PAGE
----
Gold prices decline on firm dollar, strong economic rebound forecast

By Asha Sistla

(Reuters) – fell on Friday as the dollar held onto its gains from the previous session on the back of rising U.S. Treasury yields, while the U.S. Federal Reserve’s forecast of a strong economic rebound further pressured the safe-haven metal.

Spot gold was down 0.2% at $1,733.74 per ounce by 0551 GMT, after hitting a two-week high of $1,755.25 on Thursday. U.S. gold futures were down 0.1% at $1,731.50.

“The dollar is reacting to higher yields like it normally does, but it’s also reacting to a stronger U.S. economic situation that seems to be picking up at a quicker pace,” said Stephen Innes, chief global market strategist at financial services firm Axi.

“If the economy gets stronger and there’s still no inflation, that is bad for gold.”

The dollar index rebounded from a two-week low, supported by surging yields that held close to a more than one-year high, making non-yielding bullion less attractive.

Yields jumped as the Federal Open Market Committee (FOMC) pledged to press on with aggressive monetary stimulus, saying a near-term spike in inflation would prove temporary amid their projections for the strongest U.S economic growth in nearly 40 years.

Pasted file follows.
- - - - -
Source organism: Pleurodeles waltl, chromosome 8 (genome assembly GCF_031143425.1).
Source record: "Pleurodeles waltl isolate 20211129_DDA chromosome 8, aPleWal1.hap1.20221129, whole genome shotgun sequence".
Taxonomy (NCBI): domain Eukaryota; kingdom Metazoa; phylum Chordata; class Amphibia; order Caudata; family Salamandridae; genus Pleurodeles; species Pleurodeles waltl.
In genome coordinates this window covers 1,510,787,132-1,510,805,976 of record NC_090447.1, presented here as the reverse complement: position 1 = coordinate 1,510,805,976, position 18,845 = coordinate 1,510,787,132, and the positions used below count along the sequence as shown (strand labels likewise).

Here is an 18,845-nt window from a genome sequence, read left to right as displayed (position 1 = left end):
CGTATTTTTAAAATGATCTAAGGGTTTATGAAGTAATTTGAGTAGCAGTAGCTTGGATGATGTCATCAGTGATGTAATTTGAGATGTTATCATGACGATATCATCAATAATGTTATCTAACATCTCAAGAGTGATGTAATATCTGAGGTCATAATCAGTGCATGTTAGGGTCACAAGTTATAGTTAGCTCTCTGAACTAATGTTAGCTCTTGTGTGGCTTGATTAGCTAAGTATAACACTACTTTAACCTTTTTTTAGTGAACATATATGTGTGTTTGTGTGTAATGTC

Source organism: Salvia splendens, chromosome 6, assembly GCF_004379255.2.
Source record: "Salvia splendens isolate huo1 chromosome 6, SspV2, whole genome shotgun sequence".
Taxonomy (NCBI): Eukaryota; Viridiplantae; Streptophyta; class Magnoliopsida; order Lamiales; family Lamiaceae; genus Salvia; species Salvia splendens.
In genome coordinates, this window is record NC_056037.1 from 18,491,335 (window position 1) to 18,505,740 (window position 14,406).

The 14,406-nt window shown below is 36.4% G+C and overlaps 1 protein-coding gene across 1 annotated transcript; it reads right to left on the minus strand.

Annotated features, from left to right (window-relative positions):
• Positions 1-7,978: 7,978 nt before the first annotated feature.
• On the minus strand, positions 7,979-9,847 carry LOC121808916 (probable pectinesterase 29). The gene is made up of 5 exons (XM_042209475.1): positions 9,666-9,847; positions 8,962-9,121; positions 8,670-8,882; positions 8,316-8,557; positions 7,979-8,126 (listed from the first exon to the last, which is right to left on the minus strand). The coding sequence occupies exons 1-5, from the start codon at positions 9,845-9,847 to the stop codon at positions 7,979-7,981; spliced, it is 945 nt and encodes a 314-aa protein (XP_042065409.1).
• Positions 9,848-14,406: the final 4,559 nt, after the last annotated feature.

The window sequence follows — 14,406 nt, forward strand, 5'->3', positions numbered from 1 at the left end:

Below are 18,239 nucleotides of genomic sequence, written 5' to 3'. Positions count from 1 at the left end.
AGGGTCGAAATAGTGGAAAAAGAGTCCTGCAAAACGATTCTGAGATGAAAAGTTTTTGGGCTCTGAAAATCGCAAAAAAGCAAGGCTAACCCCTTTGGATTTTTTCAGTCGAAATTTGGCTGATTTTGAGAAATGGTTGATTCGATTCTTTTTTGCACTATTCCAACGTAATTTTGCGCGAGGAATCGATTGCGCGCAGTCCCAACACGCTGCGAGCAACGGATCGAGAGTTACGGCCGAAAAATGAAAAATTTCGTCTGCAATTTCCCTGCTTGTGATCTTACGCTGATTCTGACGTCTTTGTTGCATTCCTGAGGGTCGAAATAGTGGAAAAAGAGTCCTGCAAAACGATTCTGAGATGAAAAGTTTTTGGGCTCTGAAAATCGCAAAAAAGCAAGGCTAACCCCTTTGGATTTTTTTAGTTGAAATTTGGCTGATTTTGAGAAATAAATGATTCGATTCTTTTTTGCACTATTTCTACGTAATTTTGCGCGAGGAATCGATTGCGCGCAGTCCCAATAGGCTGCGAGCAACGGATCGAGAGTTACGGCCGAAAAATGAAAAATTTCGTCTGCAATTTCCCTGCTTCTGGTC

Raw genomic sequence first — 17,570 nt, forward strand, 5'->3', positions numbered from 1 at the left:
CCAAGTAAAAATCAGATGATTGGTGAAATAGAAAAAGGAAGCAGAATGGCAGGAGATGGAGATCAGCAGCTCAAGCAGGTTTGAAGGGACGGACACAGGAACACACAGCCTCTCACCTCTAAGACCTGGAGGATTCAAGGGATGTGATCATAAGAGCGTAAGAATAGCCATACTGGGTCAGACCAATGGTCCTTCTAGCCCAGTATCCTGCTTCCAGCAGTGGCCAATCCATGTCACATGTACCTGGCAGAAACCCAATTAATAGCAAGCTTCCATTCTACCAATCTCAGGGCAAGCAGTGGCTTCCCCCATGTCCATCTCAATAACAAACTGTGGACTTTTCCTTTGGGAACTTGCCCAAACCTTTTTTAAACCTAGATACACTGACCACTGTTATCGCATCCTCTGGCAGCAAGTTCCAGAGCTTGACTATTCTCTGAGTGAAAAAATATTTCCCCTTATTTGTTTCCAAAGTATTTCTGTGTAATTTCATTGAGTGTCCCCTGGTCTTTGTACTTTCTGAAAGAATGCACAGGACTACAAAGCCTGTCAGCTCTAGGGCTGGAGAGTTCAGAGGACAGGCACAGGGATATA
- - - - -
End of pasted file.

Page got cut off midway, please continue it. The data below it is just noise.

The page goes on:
“Gold’s upside looks limited by rising yields and buoyant risky assets… Talks around tapering asset purchases will be the key headwind later this year,” ANZ analysts said in a note.

Palladium slipped 1.2% to $2,650.19, after rising 7.3% in the previous session, after a cut in output estimates by top producer Russia’s Nornickel Nickel fuelled supply concerns.

“Tighter supply and the revival of the auto sector still bode well for Platinum Group Metals prices,” ANZ said.

The auto-catalyst metal was on track for a near 12% weekly jump, the biggest since early November 2020.

Silver was flat at $26.04 an ounce and platinum was down 0.2% to $1,204.62.


(Reporting by Asha Sistla in Bengaluru; Editing by Subhranshu Sahu and Devika Syamnath)

(Only the headline and picture of this report may have been reworked by the Business Standard staff; the rest of the content is auto-generated from a syndicated feed.)

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